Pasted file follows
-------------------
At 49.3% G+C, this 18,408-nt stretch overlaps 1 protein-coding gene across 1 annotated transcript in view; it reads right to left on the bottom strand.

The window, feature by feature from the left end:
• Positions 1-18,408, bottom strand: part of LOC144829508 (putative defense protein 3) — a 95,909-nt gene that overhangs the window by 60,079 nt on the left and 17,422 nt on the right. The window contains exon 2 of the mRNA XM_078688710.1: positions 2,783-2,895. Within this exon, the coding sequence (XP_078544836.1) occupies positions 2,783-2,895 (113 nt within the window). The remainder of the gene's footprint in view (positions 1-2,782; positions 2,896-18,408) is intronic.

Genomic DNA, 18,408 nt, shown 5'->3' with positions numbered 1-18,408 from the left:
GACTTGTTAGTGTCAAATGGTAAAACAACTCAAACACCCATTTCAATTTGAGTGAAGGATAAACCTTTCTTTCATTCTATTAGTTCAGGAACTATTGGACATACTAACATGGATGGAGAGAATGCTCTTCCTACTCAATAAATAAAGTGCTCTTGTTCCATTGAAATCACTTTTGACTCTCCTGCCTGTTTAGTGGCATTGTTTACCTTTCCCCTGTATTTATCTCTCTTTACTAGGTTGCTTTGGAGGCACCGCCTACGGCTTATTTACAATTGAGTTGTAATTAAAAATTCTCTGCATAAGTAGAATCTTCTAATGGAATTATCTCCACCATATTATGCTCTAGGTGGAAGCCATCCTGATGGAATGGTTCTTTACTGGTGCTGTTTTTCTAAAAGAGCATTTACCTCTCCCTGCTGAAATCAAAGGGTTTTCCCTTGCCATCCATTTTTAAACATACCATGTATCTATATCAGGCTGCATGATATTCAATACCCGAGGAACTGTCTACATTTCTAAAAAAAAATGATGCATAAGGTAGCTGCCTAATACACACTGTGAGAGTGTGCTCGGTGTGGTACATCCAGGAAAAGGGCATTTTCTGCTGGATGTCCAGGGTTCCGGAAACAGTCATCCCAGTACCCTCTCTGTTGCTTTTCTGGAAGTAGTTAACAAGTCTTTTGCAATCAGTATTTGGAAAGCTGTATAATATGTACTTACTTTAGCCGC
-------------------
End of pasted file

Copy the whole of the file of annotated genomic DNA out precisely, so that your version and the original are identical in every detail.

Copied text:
At 49.3% G+C, this 18,408-nt stretch overlaps 1 protein-coding gene across 1 annotated transcript in view; it reads right to left on the bottom strand.

The window, feature by feature from the left end:
• Positions 1-18,408, bottom strand: part of LOC144829508 (putative defense protein 3) — a 95,909-nt gene that overhangs the window by 60,079 nt on the left and 17,422 nt on the right. The window contains exon 2 of the mRNA XM_078688710.1: positions 2,783-2,895. Within this exon, the coding sequence (XP_078544836.1) occupies positions 2,783-2,895 (113 nt within the window). The remainder of the gene's footprint in view (positions 1-2,782; positions 2,896-18,408) is intronic.

Genomic DNA, 18,408 nt, shown 5'->3' with positions numbered 1-18,408 from the left:
GACTTGTTAGTGTCAAATGGTAAAACAACTCAAACACCCATTTCAATTTGAGTGAAGGATAAACCTTTCTTTCATTCTATTAGTTCAGGAACTATTGGACATACTAACATGGATGGAGAGAATGCTCTTCCTACTCAATAAATAAAGTGCTCTTGTTCCATTGAAATCACTTTTGACTCTCCTGCCTGTTTAGTGGCATTGTTTACCTTTCCCCTGTATTTATCTCTCTTTACTAGGTTGCTTTGGAGGCACCGCCTACGGCTTATTTACAATTGAGTTGTAATTAAAAATTCTCTGCATAAGTAGAATCTTCTAATGGAATTATCTCCACCATATTATGCTCTAGGTGGAAGCCATCCTGATGGAATGGTTCTTTACTGGTGCTGTTTTTCTAAAAGAGCATTTACCTCTCCCTGCTGAAATCAAAGGGTTTTCCCTTGCCATCCATTTTTAAACATACCATGTATCTATATCAGGCTGCATGATATTCAATACCCGAGGAACTGTCTACATTTCTAAAAAAAAATGATGCATAAGGTAGCTGCCTAATACACACTGTGAGAGTGTGCTCGGTGTGGTACATCCAGGAAAAGGGCATTTTCTGCTGGATGTCCAGGGTTCCGGAAACAGTCATCCCAGTACCCTCTCTGTTGCTTTTCTGGAAGTAGTTAACAAGTCTTTTGCAATCAGTATTTGGAAAGCTGTATAATATGTACTTACTTTAGCCGC